By Mikayla Cote, Master’s student at the University of Rhode Island / UNITED KINGDOM /
After flying to the United Kingdom, the EXPORTS scientists were in quarantine for two weeks prior to embarking on a month-long research cruise. While there was still some last-minute work to be done before departure, for most of us this meant there would be no shortage of free time spent alone in our hotel rooms. As one of the lab mates cheering on the sailors from home, I wanted to be a part of the effort to facilitate remote activities as they anticipated their month at sea.
Cynthia Beth Rubin, an artist who has been working with our plankton ecology lab for over a decade, began offering her plankton drawing workshops over Zoom earlier on in the pandemic.
The plankton we study in our lab are microscopic plant-like and animal-like organisms, so Cynthia’s workshop aims to enable us to see and even feel these organisms’ movement through drawing since most do not know what microscopic plankton look like. While EXPORTS researchers have an idea of what these creatures look like thanks to microscopes, many in the general public don’t. Through Cynthia’s class, people are getting to see what plankton look like for the first time.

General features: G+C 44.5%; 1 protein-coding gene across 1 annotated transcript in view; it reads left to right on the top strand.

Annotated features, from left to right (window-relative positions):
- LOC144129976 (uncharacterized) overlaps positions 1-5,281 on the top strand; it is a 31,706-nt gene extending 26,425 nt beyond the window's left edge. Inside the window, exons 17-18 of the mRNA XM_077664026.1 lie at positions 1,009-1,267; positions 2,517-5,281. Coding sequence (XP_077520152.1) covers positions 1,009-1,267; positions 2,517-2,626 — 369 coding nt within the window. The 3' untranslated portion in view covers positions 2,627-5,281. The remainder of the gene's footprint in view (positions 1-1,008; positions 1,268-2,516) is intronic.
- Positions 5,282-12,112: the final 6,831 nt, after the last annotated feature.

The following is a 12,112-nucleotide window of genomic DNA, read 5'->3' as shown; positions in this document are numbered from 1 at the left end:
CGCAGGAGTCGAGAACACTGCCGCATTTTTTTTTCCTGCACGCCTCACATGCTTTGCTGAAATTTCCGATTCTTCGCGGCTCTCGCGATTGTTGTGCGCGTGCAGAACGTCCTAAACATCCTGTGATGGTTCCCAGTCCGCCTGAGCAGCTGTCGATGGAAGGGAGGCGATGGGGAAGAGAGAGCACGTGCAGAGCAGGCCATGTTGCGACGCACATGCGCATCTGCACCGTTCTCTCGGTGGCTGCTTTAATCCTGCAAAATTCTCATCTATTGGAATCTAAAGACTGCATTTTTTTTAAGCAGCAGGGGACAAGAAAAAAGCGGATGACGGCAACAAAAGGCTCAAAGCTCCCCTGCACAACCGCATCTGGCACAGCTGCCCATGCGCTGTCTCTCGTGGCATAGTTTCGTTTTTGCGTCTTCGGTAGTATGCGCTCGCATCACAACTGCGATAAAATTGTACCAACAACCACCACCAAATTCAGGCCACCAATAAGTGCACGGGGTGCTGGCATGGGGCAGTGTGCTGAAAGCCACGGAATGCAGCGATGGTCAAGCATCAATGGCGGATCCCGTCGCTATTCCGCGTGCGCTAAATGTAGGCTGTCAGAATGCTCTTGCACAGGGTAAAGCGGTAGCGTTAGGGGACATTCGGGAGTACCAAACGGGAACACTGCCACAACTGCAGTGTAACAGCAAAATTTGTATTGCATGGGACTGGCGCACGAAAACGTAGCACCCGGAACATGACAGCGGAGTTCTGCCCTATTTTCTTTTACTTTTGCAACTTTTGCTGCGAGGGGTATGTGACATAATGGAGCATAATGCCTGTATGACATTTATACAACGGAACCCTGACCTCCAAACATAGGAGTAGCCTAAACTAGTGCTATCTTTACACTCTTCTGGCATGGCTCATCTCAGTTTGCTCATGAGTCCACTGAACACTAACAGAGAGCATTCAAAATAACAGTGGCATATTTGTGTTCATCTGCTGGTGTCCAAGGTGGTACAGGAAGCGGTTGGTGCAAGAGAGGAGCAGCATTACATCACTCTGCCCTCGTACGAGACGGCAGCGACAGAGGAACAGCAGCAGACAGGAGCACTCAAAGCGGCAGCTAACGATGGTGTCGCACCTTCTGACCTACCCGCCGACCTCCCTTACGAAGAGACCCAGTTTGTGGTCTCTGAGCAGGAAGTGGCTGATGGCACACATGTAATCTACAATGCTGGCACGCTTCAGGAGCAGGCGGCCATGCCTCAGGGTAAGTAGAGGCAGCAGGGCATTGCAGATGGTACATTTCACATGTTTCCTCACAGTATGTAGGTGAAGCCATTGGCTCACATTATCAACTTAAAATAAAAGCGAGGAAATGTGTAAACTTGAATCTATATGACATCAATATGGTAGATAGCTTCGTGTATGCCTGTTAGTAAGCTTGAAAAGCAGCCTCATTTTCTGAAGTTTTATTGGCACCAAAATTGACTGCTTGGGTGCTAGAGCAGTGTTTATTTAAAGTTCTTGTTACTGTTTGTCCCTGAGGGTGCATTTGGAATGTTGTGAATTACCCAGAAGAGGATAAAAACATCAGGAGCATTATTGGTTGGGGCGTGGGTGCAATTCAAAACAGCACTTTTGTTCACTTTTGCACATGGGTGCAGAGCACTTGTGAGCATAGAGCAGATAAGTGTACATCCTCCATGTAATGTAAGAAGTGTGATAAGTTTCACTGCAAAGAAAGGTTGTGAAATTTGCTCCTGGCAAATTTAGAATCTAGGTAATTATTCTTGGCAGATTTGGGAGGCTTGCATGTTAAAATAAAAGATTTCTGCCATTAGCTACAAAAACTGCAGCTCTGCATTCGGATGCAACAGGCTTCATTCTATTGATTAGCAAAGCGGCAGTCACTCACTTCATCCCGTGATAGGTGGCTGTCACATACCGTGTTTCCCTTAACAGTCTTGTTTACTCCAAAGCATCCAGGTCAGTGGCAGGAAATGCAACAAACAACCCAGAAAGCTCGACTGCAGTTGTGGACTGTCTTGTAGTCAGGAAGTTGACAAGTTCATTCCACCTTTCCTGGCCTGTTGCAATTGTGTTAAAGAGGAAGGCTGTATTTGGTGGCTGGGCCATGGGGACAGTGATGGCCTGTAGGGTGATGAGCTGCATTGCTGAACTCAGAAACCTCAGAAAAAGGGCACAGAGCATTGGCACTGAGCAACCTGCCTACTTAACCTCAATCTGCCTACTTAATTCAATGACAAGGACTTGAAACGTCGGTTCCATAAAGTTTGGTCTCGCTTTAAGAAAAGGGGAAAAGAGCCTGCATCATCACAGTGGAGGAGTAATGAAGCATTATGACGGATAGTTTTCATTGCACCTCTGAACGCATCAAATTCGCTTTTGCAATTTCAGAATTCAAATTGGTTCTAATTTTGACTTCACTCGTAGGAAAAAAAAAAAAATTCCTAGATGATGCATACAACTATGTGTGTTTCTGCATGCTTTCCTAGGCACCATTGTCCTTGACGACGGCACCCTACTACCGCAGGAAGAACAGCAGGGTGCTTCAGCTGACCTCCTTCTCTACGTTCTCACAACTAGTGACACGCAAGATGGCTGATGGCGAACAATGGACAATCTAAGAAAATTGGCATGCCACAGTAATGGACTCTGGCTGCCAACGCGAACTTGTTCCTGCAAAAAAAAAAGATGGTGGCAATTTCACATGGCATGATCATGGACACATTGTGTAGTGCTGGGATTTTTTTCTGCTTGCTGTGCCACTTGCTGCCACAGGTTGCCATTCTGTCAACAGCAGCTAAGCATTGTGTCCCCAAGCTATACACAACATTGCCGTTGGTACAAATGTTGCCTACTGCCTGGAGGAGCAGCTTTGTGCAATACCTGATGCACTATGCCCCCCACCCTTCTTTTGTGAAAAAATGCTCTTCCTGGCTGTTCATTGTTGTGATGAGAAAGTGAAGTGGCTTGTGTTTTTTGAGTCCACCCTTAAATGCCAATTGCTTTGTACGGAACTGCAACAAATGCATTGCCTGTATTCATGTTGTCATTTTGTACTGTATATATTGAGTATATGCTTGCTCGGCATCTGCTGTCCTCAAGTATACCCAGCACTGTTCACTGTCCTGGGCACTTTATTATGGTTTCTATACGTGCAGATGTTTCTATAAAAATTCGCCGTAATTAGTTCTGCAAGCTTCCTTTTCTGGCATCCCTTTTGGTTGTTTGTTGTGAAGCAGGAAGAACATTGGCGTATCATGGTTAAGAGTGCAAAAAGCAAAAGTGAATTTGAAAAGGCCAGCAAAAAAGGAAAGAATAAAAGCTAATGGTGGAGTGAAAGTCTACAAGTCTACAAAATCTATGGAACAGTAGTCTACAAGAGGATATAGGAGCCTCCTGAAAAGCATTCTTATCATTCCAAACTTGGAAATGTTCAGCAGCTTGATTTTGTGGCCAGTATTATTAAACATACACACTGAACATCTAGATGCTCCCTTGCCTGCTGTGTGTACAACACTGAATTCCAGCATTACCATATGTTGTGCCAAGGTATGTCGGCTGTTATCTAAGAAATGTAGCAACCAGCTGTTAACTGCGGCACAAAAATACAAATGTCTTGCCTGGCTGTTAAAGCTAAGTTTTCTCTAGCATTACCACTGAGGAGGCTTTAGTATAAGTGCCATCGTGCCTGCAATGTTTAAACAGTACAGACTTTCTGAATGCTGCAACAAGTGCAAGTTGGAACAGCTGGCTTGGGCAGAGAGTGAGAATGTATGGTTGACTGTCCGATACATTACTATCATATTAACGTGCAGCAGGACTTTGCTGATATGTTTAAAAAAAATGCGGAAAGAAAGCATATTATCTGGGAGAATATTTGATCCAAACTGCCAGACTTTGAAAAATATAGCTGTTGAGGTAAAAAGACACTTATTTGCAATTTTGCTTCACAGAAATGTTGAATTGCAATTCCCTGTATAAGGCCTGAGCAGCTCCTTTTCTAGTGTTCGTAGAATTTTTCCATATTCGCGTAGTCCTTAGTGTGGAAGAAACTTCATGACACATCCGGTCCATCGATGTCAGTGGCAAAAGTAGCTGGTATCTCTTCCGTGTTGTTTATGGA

Many of those in isolation did not have access to paper typically used for drawing in their rooms, but it did not matter: lined paper, sticky notes, and even napkins were just fine. One of the postdocs in our lab decorated the hotel room T.V. with her sticky note drawings to enjoy for the rest of her time there. My favorite part of the workshop was holding up our finished drawings in front of our cameras to share with the group.
We spent a few hours together and while I cannot say exactly how those felt in isolation far away from home, this workshop offered a release to loosely draw and share sketches with others as well as a brief distraction from the global pandemic.